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Capiro Bank aka Banco Capiro is a boat accessible salt water dive site, located in Tela, Honduras.

From Dive Training magazine;
Newly Discovered Reef In Honduras ’Remarkable’
Compiled by Gene Gentrup
A reef discovered off the coast of Honduras could turn out to be one of the best coral reefs in the Caribbean.
The site near the coastal town of Tela, Honduras, was discovered recently by the Coral Reef Alliance (CORAL), The Healthy Reefs Initiative (HRI) and locals. It’s considered so extraordinary that the local municipal government recently declared it a marine protected area, and CORAL is working with local officials, conservation groups and business owners to put in place additional protections.
Divers who visit this area will get a glimpse of what a Caribbean reef looked like nearly 30 years ago, according to CORAL. The healthy reef includes an area known as Capiro Banks, which contains 69 percent live coral cover. Reefs around the nearby diving hotspot of Utila and the Cayos Cochinos Marine Protected Area exhibit coral cover of 25 and 18 percent, respectively, and algal cover of 23 and 47 percent, respectively. Coral cover in the Caribbean averages less than 20 percent, according to the Healthy Reefs Initiative.
The newly discovered reef boasts an unusually high concentration of Diadema sea urchins an important reef grazer whose populations plummeted in the 1980s. And just northwest of Capiro Banks, adjacent to a terrestrial park, the team recorded more than 800 critically endangered elkhorn corals.
This important reef-building coral provides valuable habitat for marine life.
"These reefs along the Caribbean mainland of Honduras are quite remarkable," says Jason Vasques, assistant director of conservation programs at CORAL. "The discovery of Capiro Banks is surprising because here is a remarkable reef that has no business being where it is. Despite increasing pressure from nearby nutrient-rich and sediment-laden rivers and watersheds, this coral oasis appears to be thriving. While many elkhorn coral populations have collapsed throughout the Caribbean due to disease outbreaks, bleaching and numerous other localized impacts, this particular reef is defying the odds. It may also be a critical source of coral spawn that could potentially allow this endangered species to repopulate the region."
The declaration of the marine protected area near Tela was based in part on reef monitoring data collected by CORAL and HRI as part of the Atlantic and Gulf Rapid Reef Assessment program. After the team presented its findings to the Honduras Vice-Minister of Tourism Synthia Bennett Soleman and David Zacaro, the mayor of Tela, Zacaro wasted no time in making the declaration. "We are very excited about this newly protected area," he says, "but we also understand the great responsibility that has been put upon our shoulders. We must work tirelessly together in order to ensure the future of this beautiful gift, so that future generations can also enjoy the benefits of our amazing reefs."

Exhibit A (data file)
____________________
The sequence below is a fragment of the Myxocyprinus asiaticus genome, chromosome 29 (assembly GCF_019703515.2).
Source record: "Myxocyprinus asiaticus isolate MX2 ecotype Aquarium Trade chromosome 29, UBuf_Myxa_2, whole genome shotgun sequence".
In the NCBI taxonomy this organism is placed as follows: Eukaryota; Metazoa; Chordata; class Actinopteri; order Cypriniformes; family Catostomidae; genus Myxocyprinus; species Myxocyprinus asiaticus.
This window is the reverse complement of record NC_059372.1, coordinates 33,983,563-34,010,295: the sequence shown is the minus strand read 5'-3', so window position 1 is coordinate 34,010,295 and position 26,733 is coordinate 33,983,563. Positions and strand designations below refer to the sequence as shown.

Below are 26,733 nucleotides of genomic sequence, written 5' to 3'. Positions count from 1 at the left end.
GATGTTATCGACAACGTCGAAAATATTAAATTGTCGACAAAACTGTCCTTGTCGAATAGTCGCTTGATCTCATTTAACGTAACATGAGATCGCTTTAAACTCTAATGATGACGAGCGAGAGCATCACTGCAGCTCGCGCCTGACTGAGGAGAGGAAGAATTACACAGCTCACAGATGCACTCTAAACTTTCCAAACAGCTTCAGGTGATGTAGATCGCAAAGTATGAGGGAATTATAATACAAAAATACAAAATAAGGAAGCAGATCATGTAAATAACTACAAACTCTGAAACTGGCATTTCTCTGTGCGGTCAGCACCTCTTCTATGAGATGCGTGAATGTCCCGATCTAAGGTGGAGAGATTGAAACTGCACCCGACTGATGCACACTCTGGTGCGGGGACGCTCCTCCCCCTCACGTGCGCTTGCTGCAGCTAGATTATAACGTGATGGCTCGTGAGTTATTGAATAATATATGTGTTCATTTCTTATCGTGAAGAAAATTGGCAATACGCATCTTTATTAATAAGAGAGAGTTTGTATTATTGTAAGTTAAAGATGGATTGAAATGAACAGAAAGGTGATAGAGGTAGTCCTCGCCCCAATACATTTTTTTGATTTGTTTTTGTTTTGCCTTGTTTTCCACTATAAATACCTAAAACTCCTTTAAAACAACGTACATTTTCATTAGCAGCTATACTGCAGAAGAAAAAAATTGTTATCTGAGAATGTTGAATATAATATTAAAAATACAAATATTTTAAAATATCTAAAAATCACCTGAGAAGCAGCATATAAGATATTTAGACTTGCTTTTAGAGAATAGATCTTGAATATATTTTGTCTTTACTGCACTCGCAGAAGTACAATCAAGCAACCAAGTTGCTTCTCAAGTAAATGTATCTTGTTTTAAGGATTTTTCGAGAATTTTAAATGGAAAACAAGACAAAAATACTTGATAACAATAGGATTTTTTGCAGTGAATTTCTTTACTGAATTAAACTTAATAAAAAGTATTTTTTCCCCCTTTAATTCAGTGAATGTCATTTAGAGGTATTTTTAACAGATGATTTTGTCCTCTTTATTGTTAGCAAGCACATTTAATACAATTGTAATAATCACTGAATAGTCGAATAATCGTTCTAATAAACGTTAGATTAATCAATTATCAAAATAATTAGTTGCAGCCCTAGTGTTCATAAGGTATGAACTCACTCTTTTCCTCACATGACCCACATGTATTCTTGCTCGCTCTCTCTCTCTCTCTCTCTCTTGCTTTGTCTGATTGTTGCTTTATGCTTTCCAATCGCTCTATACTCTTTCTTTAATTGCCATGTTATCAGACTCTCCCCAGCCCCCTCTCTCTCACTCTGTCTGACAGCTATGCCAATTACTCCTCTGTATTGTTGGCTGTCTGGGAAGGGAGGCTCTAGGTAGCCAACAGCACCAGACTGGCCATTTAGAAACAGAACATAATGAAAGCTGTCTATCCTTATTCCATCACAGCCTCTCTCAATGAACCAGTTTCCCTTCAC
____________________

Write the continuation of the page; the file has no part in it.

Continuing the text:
The protection of the reef area near Tela follows a decision made by the Honduran government earlier this year to designate Cordelia Banks a "Site of Wildlife Importance." Located not far from Tela, off the southwest coast of Roatan, Honduras, Cordelia is home to one of the Caribbean’s largest known stands of staghorn coral — listed by the International Union for the Conservation of Nature as a critically endangered species. Honduras, with the elkhorn coral at Tela and the staghorn coral in Cordelia, can now claim protections for significant populations of two endangered corals.
Reports of Tela’s reefs are spreading quickly throughout the local tourism industry. Construction has started on the new Tela Marine Research Center. This facility is expected to serve as an educational resource for the greater public about coral reef conservation and will accommodate the needs of 30-40 divers each day.
"Seasoned divers will find Tela’s reef different from anything they have seen before," says Marcello Dicunta, a dive instructor and owner of Tela Dive Center. "And because it’s so different, we need to ask important questions like why are the coral coverage and sea urchin populations thriving here. Compared to the rest of the Caribbean, Capiro Banks is a very healthy reef and it’s worth preserving so that we can spend time studying it."
Antal Borcsok, member of the Tela Chamber of Tourism’s board of directors, also sees tremendous potential for the area. "This incredible news has sent shock waves throughout the entrepreneurial veins of the people of Tela. We recognize how important it is to act quickly and responsibly to ensure a long-term, sustainable source of income for the community."
CORAL and its partners are already preparing for the potential effect that added dive tourism will have on the reefs near Tela. Recent programs include installing moorings to reduce anchor damage to sensitive reef habitats, training local marine operators and community teachers in sustainable marine recreation principles, and working with federal authorities to eventually designate Tela’s reefs a Site of Wildlife Importance.
"It is critical that political and private interests align to protect these amazing reefs," Vasques says.
For more details about the discovery and efforts to protect it, check out (I can’t find any more info at that site, RayC LA)

From IPS;

In July 2011, another seven reefs were discovered in Tela Bay, on the country’s Atlantic coast.

Six of them form the barrier reef of Capiro Bank, located 8 km out to sea from the city of Tela. The seventh, similar to Cordelia, is off the coast of nearby Punta Sal. The national and local authorities have decided to create a protected area to encompass all of them.

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